January 2006, the thread was Describre Advanced clubs (their spelling for search purposes)
We have a Toastmasters TV show that is not a club, but is staffed by members from various clubs around district 57. The crew is pretty stable, and we offer speaking opportunities to members all around D57. Most other TMTV shows I have heard about are clubs, but this works well for us. We record a show once a month, also at the local cable company's studio. The typical format has a host, two speakers and an evaluator. We have the last two years of shows archived at, if anyone is interested.

September 2000 the thread was Advanced CLUBS
We have a gourmet Toastmasters club. For our gourmet meetings, we meet once a month in the home of one of our members. Each member prepares one menu item based on the theme (we've done Cajun, Indian, Mexican, French, Spanish and several other cuisines). We conduct the meeting around the meal. These meetings tend to be a little less formal but we still work on advanced speeches and evaluations.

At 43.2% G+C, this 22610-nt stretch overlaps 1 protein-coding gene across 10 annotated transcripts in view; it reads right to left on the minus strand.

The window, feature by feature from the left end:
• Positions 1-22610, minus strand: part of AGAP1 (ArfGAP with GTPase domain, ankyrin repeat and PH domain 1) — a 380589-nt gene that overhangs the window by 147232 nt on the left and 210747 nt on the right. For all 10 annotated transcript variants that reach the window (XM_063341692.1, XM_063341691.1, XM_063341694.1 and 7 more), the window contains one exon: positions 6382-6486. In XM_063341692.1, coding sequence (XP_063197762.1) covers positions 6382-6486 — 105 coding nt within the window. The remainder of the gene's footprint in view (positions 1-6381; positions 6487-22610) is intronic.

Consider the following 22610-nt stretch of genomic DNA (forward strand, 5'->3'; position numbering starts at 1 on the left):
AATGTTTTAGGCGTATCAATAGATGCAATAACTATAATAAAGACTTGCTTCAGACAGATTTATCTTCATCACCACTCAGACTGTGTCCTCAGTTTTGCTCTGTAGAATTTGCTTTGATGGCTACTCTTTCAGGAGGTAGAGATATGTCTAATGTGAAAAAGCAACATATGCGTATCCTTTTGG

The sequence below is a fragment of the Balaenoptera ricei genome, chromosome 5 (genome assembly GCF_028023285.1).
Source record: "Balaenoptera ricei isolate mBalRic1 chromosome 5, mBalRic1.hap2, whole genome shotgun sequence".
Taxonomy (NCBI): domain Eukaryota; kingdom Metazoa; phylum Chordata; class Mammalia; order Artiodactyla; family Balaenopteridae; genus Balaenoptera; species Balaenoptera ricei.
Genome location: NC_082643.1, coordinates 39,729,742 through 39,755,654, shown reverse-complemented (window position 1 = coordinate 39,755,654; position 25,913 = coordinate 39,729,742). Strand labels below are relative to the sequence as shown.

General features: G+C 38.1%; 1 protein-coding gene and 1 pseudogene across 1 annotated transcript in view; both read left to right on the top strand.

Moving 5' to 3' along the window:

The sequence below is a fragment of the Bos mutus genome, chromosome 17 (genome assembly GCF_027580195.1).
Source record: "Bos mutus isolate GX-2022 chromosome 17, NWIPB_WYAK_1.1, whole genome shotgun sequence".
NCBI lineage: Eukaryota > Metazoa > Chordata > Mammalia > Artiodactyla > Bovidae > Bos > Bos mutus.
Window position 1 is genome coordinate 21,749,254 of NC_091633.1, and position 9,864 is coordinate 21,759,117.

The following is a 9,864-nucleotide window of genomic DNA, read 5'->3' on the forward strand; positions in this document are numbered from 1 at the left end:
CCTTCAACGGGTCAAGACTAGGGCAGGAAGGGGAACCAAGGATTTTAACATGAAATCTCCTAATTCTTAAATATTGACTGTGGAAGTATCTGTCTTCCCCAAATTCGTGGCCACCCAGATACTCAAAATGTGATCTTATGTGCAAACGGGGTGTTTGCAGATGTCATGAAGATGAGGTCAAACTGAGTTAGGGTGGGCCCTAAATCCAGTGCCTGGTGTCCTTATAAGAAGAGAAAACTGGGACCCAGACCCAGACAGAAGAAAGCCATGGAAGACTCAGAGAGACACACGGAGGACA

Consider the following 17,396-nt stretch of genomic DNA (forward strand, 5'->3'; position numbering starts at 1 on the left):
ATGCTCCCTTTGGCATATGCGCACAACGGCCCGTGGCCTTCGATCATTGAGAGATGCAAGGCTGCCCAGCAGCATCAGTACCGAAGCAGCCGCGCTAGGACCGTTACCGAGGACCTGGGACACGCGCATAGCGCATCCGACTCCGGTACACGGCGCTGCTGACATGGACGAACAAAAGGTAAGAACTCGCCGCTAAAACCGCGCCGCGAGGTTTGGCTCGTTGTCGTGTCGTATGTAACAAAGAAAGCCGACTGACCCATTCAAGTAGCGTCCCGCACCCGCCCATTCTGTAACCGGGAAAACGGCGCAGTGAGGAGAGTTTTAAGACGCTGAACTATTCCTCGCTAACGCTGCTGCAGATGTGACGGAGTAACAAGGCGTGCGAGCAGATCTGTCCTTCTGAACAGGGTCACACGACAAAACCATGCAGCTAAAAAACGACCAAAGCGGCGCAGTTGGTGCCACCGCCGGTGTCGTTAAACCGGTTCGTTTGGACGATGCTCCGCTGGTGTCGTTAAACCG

John S:
Several gourmet clubs - at least one in each division I think - meet monthly. The club meets at a different restaurant each month. Generally we have a private room, or meet on a night that the restaurant would otherwise be closed.
I find it a great way to rehearse after dinner speeches - the audience is more demanding than a normal club meeting. Of course, I enjoy the meal too.
In addition to speeches and evaluations (about thirty minutes worth of speeches, which may mean two by fifteen, one by thirty or four by 7) we have table topics, and also critiques on the dishes or wines.